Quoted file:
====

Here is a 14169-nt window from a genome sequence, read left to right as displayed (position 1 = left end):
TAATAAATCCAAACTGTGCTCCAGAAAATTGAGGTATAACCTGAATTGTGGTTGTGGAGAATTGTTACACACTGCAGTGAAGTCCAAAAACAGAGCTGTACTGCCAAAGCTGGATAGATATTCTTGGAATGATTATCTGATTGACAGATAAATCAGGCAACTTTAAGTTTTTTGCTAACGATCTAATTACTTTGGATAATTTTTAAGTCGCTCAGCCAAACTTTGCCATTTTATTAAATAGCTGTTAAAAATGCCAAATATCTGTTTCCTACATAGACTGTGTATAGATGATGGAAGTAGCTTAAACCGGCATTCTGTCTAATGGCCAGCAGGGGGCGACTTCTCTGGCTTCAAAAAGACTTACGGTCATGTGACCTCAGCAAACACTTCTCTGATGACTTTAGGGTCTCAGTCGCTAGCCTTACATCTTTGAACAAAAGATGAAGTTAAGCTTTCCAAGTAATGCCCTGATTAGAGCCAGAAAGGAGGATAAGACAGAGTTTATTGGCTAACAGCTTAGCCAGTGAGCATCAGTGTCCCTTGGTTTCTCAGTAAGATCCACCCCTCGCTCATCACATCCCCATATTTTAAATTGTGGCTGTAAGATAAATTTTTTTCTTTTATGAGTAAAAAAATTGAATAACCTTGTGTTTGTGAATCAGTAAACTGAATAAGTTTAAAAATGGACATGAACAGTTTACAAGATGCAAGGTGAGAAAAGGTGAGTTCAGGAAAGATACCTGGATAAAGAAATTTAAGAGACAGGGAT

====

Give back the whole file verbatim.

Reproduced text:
Here is a 14169-nt window from a genome sequence, read left to right as displayed (position 1 = left end):
TAATAAATCCAAACTGTGCTCCAGAAAATTGAGGTATAACCTGAATTGTGGTTGTGGAGAATTGTTACACACTGCAGTGAAGTCCAAAAACAGAGCTGTACTGCCAAAGCTGGATAGATATTCTTGGAATGATTATCTGATTGACAGATAAATCAGGCAACTTTAAGTTTTTTGCTAACGATCTAATTACTTTGGATAATTTTTAAGTCGCTCAGCCAAACTTTGCCATTTTATTAAATAGCTGTTAAAAATGCCAAATATCTGTTTCCTACATAGACTGTGTATAGATGATGGAAGTAGCTTAAACCGGCATTCTGTCTAATGGCCAGCAGGGGGCGACTTCTCTGGCTTCAAAAAGACTTACGGTCATGTGACCTCAGCAAACACTTCTCTGATGACTTTAGGGTCTCAGTCGCTAGCCTTACATCTTTGAACAAAAGATGAAGTTAAGCTTTCCAAGTAATGCCCTGATTAGAGCCAGAAAGGAGGATAAGACAGAGTTTATTGGCTAACAGCTTAGCCAGTGAGCATCAGTGTCCCTTGGTTTCTCAGTAAGATCCACCCCTCGCTCATCACATCCCCATATTTTAAATTGTGGCTGTAAGATAAATTTTTTTCTTTTATGAGTAAAAAAATTGAATAACCTTGTGTTTGTGAATCAGTAAACTGAATAAGTTTAAAAATGGACATGAACAGTTTACAAGATGCAAGGTGAGAAAAGGTGAGTTCAGGAAAGATACCTGGATAAAGAAATTTAAGAGACAGGGAT